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From ecology to neurobiology: spatial cognition in rainforest frogs

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Research reveals clues to sex differences and spatial abilities of amphibians

Intricate behaviour patterns in poison frogs show that sex differences in spatial abilities are not necessarily an adaptive trait. An EU-funded study investigated what shapes their spatial and navigation abilities.

Fundamental Research icon Fundamental Research

Most studies on sex differences and navigation skills have been conducted in laboratories with a few mammalian model species. However, elucidating how spatial cognition evolved in animals involves investigating diverse animal groups in their natural environment. “Amphibians demonstrate a great variation in their reproductive strategies and parental roles,” notes Andrius Pašukonis, coordinator of the EU-funded FrogsInSpace project. For example, in certain species, males take care of offspring, while females roam looking for a mate. Variable life histories between closely related amphibian species allow us to test contrasting hypotheses about how navigation skills evolved and differentiated between different sexes and species.”

Poorly studied amphibians challenge textbook wisdom

Supported by a Marie Skłodowska-Curie Actions Individual Fellowship, Pašukonis focused on poison frogs – a group of small rainforest frogs with complex parental behaviours and well-developed navigational abilities. The researcher reported a complex relationship associating sex differences and movement patterns with the parental behaviour of poison frogs. In species where males perform the parental duties, males move more because they transport and disperse tadpoles. In species where females take care of the tadpoles, females have more extended home ranges and perform more complex movements than males. The Marie Curie fellow then compared the navigational abilities of males and females by translocating frogs away from their home territory and tracking their movements on their way back home. “Our study findings seem to reject the widely accepted hypothesis that sex differences in reproductive strategies predict sex differences in spatial abilities. We found that poison frog parental roles did not predict sex differences in navigation skills,” explains Pašukonis. Overall, caring for offspring seems to shape the parent’s behaviour and movements, which are essential for understanding how animals adapt to and interact with their environment. “Sex hormones seemed to also greatly influence amphibian spatial behaviour, just like mammals,” adds Pašukonis. “More exploration and higher navigation accuracy may be a side effect of higher testosterone levels.”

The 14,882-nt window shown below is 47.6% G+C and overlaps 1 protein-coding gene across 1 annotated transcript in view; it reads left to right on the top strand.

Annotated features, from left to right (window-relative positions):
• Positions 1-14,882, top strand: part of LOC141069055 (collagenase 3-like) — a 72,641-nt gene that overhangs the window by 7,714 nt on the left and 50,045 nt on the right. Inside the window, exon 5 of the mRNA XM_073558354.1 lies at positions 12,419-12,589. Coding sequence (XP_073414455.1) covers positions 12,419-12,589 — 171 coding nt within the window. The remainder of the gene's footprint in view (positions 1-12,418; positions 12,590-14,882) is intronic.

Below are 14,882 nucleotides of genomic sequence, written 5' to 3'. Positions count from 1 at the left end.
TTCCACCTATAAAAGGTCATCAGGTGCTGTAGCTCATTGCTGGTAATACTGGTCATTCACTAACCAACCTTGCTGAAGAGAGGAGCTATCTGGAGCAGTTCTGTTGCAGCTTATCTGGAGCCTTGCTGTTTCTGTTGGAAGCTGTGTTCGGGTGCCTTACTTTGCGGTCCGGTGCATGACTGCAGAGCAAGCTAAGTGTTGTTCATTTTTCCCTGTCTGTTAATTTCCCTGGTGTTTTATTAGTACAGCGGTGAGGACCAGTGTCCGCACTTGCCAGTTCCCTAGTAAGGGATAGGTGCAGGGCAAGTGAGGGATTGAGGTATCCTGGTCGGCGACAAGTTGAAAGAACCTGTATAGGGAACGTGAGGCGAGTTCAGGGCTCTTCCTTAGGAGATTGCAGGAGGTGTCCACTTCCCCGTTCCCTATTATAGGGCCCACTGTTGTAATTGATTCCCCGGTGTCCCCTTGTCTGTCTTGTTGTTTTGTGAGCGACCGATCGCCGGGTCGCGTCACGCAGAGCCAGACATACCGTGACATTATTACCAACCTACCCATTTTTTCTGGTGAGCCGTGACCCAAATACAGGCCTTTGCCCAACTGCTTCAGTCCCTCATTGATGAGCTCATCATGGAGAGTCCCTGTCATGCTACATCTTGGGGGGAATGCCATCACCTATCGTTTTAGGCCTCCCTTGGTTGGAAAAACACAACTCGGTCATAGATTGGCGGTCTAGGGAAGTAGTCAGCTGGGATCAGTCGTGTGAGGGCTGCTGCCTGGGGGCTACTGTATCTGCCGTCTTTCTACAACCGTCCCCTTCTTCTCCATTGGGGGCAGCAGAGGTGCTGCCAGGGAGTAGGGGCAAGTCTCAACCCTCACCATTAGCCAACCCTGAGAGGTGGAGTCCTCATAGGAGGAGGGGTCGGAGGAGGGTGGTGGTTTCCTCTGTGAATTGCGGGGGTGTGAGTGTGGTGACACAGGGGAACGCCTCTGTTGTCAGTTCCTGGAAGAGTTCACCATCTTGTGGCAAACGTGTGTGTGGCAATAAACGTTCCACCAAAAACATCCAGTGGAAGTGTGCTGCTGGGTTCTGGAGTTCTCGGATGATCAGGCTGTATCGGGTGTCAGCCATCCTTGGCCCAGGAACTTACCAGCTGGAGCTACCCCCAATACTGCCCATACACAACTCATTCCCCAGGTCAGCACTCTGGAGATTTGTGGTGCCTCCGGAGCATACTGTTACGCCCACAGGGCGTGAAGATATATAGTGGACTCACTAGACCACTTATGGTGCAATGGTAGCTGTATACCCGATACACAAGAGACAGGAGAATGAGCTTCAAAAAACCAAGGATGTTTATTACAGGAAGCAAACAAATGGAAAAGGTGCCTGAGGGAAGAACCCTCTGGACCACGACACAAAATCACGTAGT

Investigating the molecular underpinnings of spatial behaviour

Although amphibians are critical for understanding the evolution of vertebrate cognition, the neural mechanisms underpinning their spatial behaviour have so far remained unclear. “We found that the medial pallium, the brain area responsible for spatial cognition in mammals, was also activated in poison frogs while exploring a novel environment in the lab,” highlights Pašukonis. However, different forebrain regions were activated when frogs sought to find their way home under natural conditions. According to the researcher, these preliminary findings indicate that despite being very distantly related to mammals, frogs share common neural machinery of spatial behaviour. However, the mechanisms allowing complex navigation over long distances in the wild might be amphibian-specific and have evolved independently. “We also revealed that, just like mammals, poison frogs rely on flexible spatial memory for navigation. Such cognitive abilities have been previously considered unique to mammals and birds, a view that our findings challenge,” remarks Pašukonis. “Understanding how animal cognitive flexibility and mental abilities were shaped by their environment is crucial for predicting how they cope with environmental change.”


FrogsInSpace, navigation, sex, amphibians, poison frogs, spatial cognition

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